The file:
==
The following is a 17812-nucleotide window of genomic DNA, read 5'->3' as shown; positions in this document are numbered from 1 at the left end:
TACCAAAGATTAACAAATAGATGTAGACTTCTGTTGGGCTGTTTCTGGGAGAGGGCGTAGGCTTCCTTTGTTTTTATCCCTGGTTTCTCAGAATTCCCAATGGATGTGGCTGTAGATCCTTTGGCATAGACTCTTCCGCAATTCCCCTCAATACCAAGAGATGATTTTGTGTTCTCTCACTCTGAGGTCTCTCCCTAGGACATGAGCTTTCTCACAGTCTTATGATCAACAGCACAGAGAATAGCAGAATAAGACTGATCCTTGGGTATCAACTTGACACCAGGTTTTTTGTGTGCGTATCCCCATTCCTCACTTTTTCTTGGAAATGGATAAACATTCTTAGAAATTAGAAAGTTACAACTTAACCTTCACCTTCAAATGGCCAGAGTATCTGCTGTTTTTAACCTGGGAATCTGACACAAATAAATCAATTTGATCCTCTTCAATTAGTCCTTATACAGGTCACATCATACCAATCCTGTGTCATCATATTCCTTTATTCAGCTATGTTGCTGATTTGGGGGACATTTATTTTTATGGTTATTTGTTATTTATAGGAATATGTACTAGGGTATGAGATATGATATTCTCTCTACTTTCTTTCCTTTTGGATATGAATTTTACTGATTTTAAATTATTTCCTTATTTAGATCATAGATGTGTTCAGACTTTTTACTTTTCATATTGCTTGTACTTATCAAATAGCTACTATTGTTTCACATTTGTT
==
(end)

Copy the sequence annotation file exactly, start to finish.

The following is a 17812-nucleotide window of genomic DNA, read 5'->3' as shown; positions in this document are numbered from 1 at the left end:
TACCAAAGATTAACAAATAGATGTAGACTTCTGTTGGGCTGTTTCTGGGAGAGGGCGTAGGCTTCCTTTGTTTTTATCCCTGGTTTCTCAGAATTCCCAATGGATGTGGCTGTAGATCCTTTGGCATAGACTCTTCCGCAATTCCCCTCAATACCAAGAGATGATTTTGTGTTCTCTCACTCTGAGGTCTCTCCCTAGGACATGAGCTTTCTCACAGTCTTATGATCAACAGCACAGAGAATAGCAGAATAAGACTGATCCTTGGGTATCAACTTGACACCAGGTTTTTTGTGTGCGTATCCCCATTCCTCACTTTTTCTTGGAAATGGATAAACATTCTTAGAAATTAGAAAGTTACAACTTAACCTTCACCTTCAAATGGCCAGAGTATCTGCTGTTTTTAACCTGGGAATCTGACACAAATAAATCAATTTGATCCTCTTCAATTAGTCCTTATACAGGTCACATCATACCAATCCTGTGTCATCATATTCCTTTATTCAGCTATGTTGCTGATTTGGGGGACATTTATTTTTATGGTTATTTGTTATTTATAGGAATATGTACTAGGGTATGAGATATGATATTCTCTCTACTTTCTTTCCTTTTGGATATGAATTTTACTGATTTTAAATTATTTCCTTATTTAGATCATAGATGTGTTCAGACTTTTTACTTTTCATATTGCTTGTACTTATCAAATAGCTACTATTGTTTCACATTTGTT